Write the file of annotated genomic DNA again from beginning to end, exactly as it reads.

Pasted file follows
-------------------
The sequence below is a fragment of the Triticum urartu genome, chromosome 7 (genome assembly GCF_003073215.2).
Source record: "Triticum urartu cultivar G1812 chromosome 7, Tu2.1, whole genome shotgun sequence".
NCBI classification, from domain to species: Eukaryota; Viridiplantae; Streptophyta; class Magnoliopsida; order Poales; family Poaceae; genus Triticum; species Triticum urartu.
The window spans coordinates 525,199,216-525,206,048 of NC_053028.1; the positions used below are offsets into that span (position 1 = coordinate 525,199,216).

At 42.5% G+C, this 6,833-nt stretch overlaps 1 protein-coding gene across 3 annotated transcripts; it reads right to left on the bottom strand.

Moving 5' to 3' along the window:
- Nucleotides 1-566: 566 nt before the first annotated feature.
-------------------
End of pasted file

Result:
The sequence below is a fragment of the Triticum urartu genome, chromosome 7 (genome assembly GCF_003073215.2).
Source record: "Triticum urartu cultivar G1812 chromosome 7, Tu2.1, whole genome shotgun sequence".
NCBI classification, from domain to species: Eukaryota; Viridiplantae; Streptophyta; class Magnoliopsida; order Poales; family Poaceae; genus Triticum; species Triticum urartu.
The window spans coordinates 525,199,216-525,206,048 of NC_053028.1; the positions used below are offsets into that span (position 1 = coordinate 525,199,216).

At 42.5% G+C, this 6,833-nt stretch overlaps 1 protein-coding gene across 3 annotated transcripts; it reads right to left on the bottom strand.

Moving 5' to 3' along the window:
- Nucleotides 1-566: 566 nt before the first annotated feature.